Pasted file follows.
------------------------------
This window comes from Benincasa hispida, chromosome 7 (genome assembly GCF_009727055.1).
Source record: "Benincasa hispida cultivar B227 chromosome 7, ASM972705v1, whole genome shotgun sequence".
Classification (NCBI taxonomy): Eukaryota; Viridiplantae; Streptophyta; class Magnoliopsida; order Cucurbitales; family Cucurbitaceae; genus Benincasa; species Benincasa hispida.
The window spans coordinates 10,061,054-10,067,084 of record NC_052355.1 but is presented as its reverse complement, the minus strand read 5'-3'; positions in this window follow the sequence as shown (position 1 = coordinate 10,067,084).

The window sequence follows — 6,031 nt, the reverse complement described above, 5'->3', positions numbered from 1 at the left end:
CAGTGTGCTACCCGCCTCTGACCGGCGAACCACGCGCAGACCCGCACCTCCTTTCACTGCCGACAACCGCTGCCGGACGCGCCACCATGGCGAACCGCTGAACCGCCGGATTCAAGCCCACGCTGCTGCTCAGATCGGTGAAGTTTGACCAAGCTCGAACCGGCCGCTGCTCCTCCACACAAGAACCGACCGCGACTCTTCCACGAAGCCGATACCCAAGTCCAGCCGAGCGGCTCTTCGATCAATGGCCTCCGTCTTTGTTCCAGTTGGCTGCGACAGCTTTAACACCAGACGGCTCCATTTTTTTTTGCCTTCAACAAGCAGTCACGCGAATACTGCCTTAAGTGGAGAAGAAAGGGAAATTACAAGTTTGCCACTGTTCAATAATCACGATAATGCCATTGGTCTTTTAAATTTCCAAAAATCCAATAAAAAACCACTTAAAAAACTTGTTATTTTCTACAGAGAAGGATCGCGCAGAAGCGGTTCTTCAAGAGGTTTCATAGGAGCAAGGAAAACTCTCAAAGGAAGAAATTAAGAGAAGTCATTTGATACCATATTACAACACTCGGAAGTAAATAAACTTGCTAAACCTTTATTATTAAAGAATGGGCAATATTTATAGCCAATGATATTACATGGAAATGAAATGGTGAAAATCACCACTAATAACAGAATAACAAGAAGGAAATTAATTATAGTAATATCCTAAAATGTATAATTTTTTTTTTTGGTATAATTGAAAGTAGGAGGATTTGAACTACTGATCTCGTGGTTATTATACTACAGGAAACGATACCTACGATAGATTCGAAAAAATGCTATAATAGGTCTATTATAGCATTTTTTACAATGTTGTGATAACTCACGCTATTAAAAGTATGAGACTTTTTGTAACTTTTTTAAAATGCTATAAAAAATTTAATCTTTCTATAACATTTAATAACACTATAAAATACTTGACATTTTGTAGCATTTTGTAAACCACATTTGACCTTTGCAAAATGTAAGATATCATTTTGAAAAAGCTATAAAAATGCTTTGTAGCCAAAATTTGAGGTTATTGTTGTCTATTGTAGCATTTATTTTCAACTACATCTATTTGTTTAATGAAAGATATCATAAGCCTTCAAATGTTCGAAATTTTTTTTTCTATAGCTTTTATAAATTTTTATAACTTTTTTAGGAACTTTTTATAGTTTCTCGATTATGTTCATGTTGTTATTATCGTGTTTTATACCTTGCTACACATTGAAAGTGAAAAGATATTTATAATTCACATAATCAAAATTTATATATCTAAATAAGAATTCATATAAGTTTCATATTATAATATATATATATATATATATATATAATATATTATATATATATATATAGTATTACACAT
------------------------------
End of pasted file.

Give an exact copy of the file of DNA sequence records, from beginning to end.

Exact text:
This window comes from Benincasa hispida, chromosome 7 (genome assembly GCF_009727055.1).
Source record: "Benincasa hispida cultivar B227 chromosome 7, ASM972705v1, whole genome shotgun sequence".
Classification (NCBI taxonomy): Eukaryota; Viridiplantae; Streptophyta; class Magnoliopsida; order Cucurbitales; family Cucurbitaceae; genus Benincasa; species Benincasa hispida.
The window spans coordinates 10,061,054-10,067,084 of record NC_052355.1 but is presented as its reverse complement, the minus strand read 5'-3'; positions in this window follow the sequence as shown (position 1 = coordinate 10,067,084).

The window sequence follows — 6,031 nt, the reverse complement described above, 5'->3', positions numbered from 1 at the left end:
CAGTGTGCTACCCGCCTCTGACCGGCGAACCACGCGCAGACCCGCACCTCCTTTCACTGCCGACAACCGCTGCCGGACGCGCCACCATGGCGAACCGCTGAACCGCCGGATTCAAGCCCACGCTGCTGCTCAGATCGGTGAAGTTTGACCAAGCTCGAACCGGCCGCTGCTCCTCCACACAAGAACCGACCGCGACTCTTCCACGAAGCCGATACCCAAGTCCAGCCGAGCGGCTCTTCGATCAATGGCCTCCGTCTTTGTTCCAGTTGGCTGCGACAGCTTTAACACCAGACGGCTCCATTTTTTTTTGCCTTCAACAAGCAGTCACGCGAATACTGCCTTAAGTGGAGAAGAAAGGGAAATTACAAGTTTGCCACTGTTCAATAATCACGATAATGCCATTGGTCTTTTAAATTTCCAAAAATCCAATAAAAAACCACTTAAAAAACTTGTTATTTTCTACAGAGAAGGATCGCGCAGAAGCGGTTCTTCAAGAGGTTTCATAGGAGCAAGGAAAACTCTCAAAGGAAGAAATTAAGAGAAGTCATTTGATACCATATTACAACACTCGGAAGTAAATAAACTTGCTAAACCTTTATTATTAAAGAATGGGCAATATTTATAGCCAATGATATTACATGGAAATGAAATGGTGAAAATCACCACTAATAACAGAATAACAAGAAGGAAATTAATTATAGTAATATCCTAAAATGTATAATTTTTTTTTTTGGTATAATTGAAAGTAGGAGGATTTGAACTACTGATCTCGTGGTTATTATACTACAGGAAACGATACCTACGATAGATTCGAAAAAATGCTATAATAGGTCTATTATAGCATTTTTTACAATGTTGTGATAACTCACGCTATTAAAAGTATGAGACTTTTTGTAACTTTTTTAAAATGCTATAAAAAATTTAATCTTTCTATAACATTTAATAACACTATAAAATACTTGACATTTTGTAGCATTTTGTAAACCACATTTGACCTTTGCAAAATGTAAGATATCATTTTGAAAAAGCTATAAAAATGCTTTGTAGCCAAAATTTGAGGTTATTGTTGTCTATTGTAGCATTTATTTTCAACTACATCTATTTGTTTAATGAAAGATATCATAAGCCTTCAAATGTTCGAAATTTTTTTTTCTATAGCTTTTATAAATTTTTATAACTTTTTTAGGAACTTTTTATAGTTTCTCGATTATGTTCATGTTGTTATTATCGTGTTTTATACCTTGCTACACATTGAAAGTGAAAAGATATTTATAATTCACATAATCAAAATTTATATATCTAAATAAGAATTCATATAAGTTTCATATTATAATATATATATATATATATATATATAATATATTATATATATATATATAGTATTACACAT